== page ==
There’s a long list of people I compare myself to on Instagram. It’s something I can’t quite help. According to Instagram, I am supposed to be skinny, tall, and have perfect lips. Instead I am 5’2”, have a lil’ tummy (that I now love), and hair that never really knows how to do what I want it to do. It took a lot of work to become comfortable with myself—and by work, I mean motivational quotes, counseling, and writing on little note cards to hang up next to my mirror. (Which I highly recommend, by the way—it’s a great way to check your outfit and have a compliment waiting for you.)
It’s been too long of a journey to learn to love myself and I still have to work on it every day.
I downloaded Instagram in sixth grade when I got my first iPhone. I was so excited to document and share my life as a twelve-year-old—the world wasn’t ready! I followed all of my favorite people (I’m still following Taylor Swift to this day) and added everyone from school. I was finally cool and in with the social media crowd. Bye bye to Facebook.
What my little sixth-grade self didn’t understand was that people don’t show their whole selves online. They don’t show the hard things they deal with or their flaws. Everything is happy, pretty, and flawless. Naturally, I felt like I had to do the same thing. That’s when I began to develop social anxiety.
My anxious thoughts told me that my grades disappointed my teachers, the way I acted disappointed my friends, and I ran too slow for my coach. I wanted people to like me and approve of me in all aspects of my life. The easiest way to get that confirmation was through social media, but it was also a place where it could very easily be taken away. If one of my posts didn’t get the same number of likes as other people or as much attention as I thought it would, I’d delete it.
No likes meant no one liked it and no one liked me. I couldn’t accept that.
As I began high school, I continued to compare myself to others and I craved being liked. Then I started seeing celebrities sell diet teas and fat-burning gels or corsets. They were made to look healthy and helpful—I wanted it all so much.
I wanted to look the same way the girls in the ads looked, but I kept telling myself I didn’t need to buy something to look good.
It was difficult seeing those famous people advertise something that was supposed to make me look like them—they made it look so easy to be pretty. The posts made it seem like drinking the detox tea would suddenly make me as skinny as all the influencers. They made me think I’d become confident—and using the detox tea to get there was okay because it was healthy. The truth is, nothing is healthy about any of those products. Looking back now, I’m embarrassed that I even believed the lies they tried to sell me.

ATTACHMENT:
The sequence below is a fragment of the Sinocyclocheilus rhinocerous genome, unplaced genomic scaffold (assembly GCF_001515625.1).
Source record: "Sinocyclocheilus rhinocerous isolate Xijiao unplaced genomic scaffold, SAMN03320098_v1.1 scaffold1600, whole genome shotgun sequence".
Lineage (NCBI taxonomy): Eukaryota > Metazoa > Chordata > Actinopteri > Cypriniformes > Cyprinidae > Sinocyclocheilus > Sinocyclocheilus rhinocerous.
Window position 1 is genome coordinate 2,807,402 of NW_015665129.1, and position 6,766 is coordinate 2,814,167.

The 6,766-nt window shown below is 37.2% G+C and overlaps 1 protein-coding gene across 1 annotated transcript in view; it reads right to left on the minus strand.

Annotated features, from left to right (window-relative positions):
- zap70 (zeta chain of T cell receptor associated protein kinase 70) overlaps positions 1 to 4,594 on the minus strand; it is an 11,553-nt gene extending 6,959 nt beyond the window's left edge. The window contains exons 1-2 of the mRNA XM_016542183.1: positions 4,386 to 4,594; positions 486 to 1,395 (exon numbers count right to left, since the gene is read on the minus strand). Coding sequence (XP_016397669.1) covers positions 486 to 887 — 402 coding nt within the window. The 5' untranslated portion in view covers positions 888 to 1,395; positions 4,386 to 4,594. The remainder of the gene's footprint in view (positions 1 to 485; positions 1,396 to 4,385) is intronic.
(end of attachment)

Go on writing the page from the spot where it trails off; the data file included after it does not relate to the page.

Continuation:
I decided to stop posting all together for a while because the anxiety I experienced with every post was just too much.
I would never look as good as the celebrities or as good as I wanted to look, so what was the point in posting photos? At the time, I thought that even if I could get skinnier, I would never grow taller, have naturally long lashes, or build enough confidence in myself.
In March, I started my blog to give myself a place to write out my thoughts. I hoped that others might connect to my experiences as well. I wrote about my mental health, college, and so many other little things in my life. I posted about my blog on social media, thinking that someone out there might benefit from reading my blog posts.
Other bloggers started connecting with me and I felt as if I had found my group. Sure, I compared my feed to theirs and often thought I wasn’t a “good” blogger, but they always reassured me that I was. They told me so many great things about what I was posting that I had never thought of before.
Because of other bloggers, I got back the courage I had lost and began to feel comfortable posting on social media whenever I felt like it.
I started posting three days a week—every time I had a new article out. The anxiety about posting too often or not posting the right things still exists, but the feedback I receive is amazing. People send me messages or comments saying that they go through the same things. Now if I get anxious before a post, I power through it because someone out there might benefit from it.
The anxiety may never go away, but either way, I’ll still continue to post. It’s my profile and no one else’s, so I only post what I like. I no longer follow the long list of famous women who advertise harmful products. There was no authenticity, and the lies got to me. One of the best lessons I’ve learned from my blogger community is if a post isn’t authentically you, there’s no reason to post it.
My likes don’t define me—the comments people leave telling me they connect with my words define me. Sharing my voice and the struggles I face defines me. Social media controlled me in the beginning, but with the support of other writers, influencers, bloggers, and the amazing community on Instagram, I took back the control.